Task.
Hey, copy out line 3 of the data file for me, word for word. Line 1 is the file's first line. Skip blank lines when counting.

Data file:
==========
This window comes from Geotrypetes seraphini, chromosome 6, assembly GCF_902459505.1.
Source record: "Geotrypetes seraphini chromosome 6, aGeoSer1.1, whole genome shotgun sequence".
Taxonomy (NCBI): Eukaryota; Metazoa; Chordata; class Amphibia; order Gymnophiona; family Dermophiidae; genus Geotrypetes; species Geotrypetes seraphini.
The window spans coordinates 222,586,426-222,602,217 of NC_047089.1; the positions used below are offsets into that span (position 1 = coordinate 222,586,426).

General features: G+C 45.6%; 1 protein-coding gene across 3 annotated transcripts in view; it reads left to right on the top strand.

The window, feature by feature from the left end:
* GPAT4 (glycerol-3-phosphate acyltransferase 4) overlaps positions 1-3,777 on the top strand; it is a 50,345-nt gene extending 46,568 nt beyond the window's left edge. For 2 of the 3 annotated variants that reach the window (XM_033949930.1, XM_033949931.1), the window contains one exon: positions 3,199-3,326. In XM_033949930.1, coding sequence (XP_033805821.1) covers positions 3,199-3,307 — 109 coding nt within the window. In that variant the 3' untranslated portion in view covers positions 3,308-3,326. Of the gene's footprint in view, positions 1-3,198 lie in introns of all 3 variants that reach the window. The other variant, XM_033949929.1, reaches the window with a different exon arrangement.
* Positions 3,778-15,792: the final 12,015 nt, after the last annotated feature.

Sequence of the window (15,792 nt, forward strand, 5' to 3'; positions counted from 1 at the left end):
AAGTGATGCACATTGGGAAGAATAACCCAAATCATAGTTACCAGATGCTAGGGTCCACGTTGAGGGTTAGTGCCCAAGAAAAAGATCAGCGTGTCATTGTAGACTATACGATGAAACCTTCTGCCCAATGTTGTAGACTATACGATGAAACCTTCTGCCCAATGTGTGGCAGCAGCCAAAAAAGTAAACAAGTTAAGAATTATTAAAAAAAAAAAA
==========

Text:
Taxonomy (NCBI): Eukaryota; Metazoa; Chordata; class Amphibia; order Gymnophiona; family Dermophiidae; genus Geotrypetes; species Geotrypetes seraphini.